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Monday, 24 June 2013

GW Shore Station MMSI Encoding

In my last post I described how ships using the GW data network encoded their MMSI in GW type 2/101 packets before sending a position report and how Alan W had managed to reverse engineer this. When I wrote that we didn't understand how GW shore stations told ships that they had traffic for them. Clearly the GW network has to be able to tell ships that it has traffic (a telegram or an email perhaps) for them without waiting for an hourly traffic list but how was this done.

 Myself and Alan Ws suspicion had always been that this was that this information was sent in type 5/41 packets sent by shore stations and which looked like this ..

18:18:40 GW Type=5 Count=0 Subtype=41 (10010100101001) (0x9d,0xfa,0xa8,0xb2,0x9b,0xf9)

packets with the same content would be sent for a minute or so then (presumably if there was no reply) a little latter and so. Attempts to decode the MMSI using the GW ship side encoding method resulted in the recovery of an invalid MMSI so it was clear a different encoding method was being used by the shore side.

 The solution to this problem was found once again by Alan W who had the idea that at least some of the time when a ship was told by the shore station that there was traffic for it , that the ship would send back its position and therefore its MMSI. That way we would have the MMSI and would he would be able to work out how it was encoded in the shore side 5/41 packet. Just a couple of days after he proposed using this method Alan W got back to me to say he had worked out how these MMSIs were being encoded.

 Basically its a modification of the ship side encoding method. As before 4 bit nibbles are used to represent numbers in the following way ..

0x0 = "7"
0x1 = "3"
0x2 = "5"
0x3 = "1" or alternate "9"
0x4 = "6"
0x5 = "2" 
0x6 = "4"
0x7 = "0" or alternate "8"
0x8 = "7" 
0x9 = "3"
0xa = "5"
0xb = "1" or alternate "9"
0xc = "6"
0xd = "2"
0xe = "4"
0xf = "0" or alternate "8"

 Notice how this is almost the same encoding map as used for the ship side encoding but the map has been "moved"  along by one digit.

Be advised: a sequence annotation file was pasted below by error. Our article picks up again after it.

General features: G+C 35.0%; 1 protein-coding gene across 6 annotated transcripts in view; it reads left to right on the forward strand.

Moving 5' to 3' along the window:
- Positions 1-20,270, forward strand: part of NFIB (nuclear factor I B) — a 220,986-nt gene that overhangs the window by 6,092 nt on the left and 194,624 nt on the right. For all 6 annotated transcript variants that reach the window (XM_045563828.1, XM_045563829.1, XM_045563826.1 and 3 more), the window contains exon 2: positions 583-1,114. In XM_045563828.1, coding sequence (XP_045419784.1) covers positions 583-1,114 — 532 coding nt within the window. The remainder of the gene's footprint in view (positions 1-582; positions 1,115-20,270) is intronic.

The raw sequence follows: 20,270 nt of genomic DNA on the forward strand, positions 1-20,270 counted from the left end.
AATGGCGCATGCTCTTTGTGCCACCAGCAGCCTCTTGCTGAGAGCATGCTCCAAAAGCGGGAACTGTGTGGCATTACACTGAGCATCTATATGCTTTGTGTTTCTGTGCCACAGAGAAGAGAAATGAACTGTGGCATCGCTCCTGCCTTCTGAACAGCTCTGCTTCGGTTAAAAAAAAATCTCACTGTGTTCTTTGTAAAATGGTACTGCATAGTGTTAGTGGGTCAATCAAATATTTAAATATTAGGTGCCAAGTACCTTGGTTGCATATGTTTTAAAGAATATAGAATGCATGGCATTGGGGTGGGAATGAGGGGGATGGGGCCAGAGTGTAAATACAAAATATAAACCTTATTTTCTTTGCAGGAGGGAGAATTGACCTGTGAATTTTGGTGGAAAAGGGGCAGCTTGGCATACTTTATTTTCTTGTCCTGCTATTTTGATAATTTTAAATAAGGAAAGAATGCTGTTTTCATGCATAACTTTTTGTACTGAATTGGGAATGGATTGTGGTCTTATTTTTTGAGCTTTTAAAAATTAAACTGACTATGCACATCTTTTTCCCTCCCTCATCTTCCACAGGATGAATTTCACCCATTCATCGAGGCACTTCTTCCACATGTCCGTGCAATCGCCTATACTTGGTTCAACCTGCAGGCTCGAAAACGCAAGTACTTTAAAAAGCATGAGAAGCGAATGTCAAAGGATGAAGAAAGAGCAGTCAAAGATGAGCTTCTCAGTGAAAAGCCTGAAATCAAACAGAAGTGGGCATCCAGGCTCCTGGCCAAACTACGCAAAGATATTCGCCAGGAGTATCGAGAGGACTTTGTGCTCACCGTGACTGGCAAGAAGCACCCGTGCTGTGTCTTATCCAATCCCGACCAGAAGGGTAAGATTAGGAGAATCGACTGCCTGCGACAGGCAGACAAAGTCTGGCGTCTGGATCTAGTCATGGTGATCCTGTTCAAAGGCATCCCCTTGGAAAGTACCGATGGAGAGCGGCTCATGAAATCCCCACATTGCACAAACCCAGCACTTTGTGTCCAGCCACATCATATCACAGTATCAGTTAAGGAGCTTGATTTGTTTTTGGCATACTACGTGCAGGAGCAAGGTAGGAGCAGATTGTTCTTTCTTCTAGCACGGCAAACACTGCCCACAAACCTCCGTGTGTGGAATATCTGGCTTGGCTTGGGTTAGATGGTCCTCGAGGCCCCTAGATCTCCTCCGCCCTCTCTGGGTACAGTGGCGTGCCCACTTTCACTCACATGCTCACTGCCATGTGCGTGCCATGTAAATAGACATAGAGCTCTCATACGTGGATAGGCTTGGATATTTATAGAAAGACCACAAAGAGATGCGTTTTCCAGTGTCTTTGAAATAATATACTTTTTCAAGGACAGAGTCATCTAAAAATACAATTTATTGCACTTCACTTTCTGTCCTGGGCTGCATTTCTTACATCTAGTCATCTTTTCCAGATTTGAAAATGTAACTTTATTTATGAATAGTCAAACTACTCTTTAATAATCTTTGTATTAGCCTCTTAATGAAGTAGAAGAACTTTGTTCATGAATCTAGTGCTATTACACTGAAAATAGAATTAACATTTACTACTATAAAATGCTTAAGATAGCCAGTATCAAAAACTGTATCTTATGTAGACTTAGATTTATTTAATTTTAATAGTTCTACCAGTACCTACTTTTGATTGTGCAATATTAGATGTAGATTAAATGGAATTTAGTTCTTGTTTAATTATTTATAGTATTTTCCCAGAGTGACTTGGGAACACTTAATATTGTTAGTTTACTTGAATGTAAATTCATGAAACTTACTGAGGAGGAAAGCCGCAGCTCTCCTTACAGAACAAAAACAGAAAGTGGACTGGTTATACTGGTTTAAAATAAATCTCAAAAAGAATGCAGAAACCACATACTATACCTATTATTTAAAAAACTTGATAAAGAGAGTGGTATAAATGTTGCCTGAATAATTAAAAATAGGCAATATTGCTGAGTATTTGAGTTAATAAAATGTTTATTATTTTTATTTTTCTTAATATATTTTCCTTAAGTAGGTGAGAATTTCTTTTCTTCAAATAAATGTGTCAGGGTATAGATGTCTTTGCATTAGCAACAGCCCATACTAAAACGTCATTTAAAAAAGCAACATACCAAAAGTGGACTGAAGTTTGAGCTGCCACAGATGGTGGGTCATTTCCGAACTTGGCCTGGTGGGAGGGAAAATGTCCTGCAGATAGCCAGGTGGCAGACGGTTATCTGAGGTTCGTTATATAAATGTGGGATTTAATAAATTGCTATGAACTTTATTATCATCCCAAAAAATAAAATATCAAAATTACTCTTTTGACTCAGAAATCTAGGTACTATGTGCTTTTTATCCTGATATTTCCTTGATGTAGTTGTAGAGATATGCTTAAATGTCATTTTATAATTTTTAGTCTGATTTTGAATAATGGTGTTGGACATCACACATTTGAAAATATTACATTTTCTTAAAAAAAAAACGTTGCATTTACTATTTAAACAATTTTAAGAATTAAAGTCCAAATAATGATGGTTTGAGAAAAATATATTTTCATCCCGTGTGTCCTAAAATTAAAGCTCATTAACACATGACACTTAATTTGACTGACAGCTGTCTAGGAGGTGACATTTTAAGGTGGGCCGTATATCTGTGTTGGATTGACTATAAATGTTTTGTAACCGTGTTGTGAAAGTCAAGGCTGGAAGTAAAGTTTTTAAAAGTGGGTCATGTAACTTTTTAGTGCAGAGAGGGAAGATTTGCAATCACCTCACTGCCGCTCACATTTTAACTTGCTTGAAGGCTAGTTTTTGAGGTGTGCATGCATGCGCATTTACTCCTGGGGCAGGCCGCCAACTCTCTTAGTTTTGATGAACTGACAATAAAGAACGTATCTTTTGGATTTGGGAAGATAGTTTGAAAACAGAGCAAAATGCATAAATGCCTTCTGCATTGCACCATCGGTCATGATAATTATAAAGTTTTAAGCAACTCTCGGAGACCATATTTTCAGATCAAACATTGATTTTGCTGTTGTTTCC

Once again the best way of showing how this is done is with an example. So taking the six byte payload of the 5/41 packet above ..

9d fa a8 b2 9b f9

The hex nibbles are decoded from left to right two digits at a time. As with the ship side encoding the nibbles in each byte are reversed. So the first nibble represents the second number and the second nibble the first number. If the nibble to right of the one being decoded is less than 0x8 then the alternate numbering scheme is used. So from our example 0x9d becomes 23 then 0xfa 50 (so the MMSI so far is 2350) , 0xa8  is 75 (making the MMSI so far 235075) , 0xb2 59 (making the MMSI so far to be 23507559) then we have 0x9b now a MMSI is always 9 digits so has we already have 8 digits we only need to decode 0xb which is 1 making our full MMSI 235075591 which happens to be a vessel called the Kathy C . The final 3 digits which in this case are 330 are some kind of an alert or indicator to the ship telling it what kind of traffic the shore station has for it.

 Now with the latest builds of Rivet if you monitor a GW shore station and have the ships.xml file in the same folder (which can be downloaded from here ) then decoded 5/41 packets will look like this ..

18:18:40 GW Type=5 Count=0 Subtype=41 (10010100101001) (0x9d,0xfa,0xa8,0xb2,0x9b,0xf9)
Traffic For : MMSI 235075591 (KATHY C-2CTI7,Great Britain)

Please note that Rivet is a free and totally open source decoder for various HF modes written in Java so it should run on Apple , Linux and Microsoft Windows PCs. The executable JAR file can be downloaded from here  and all the source code is available on Github . If you are interested please join the Rivet mailing list .

Once again many thanks to Alan W for all his work on this.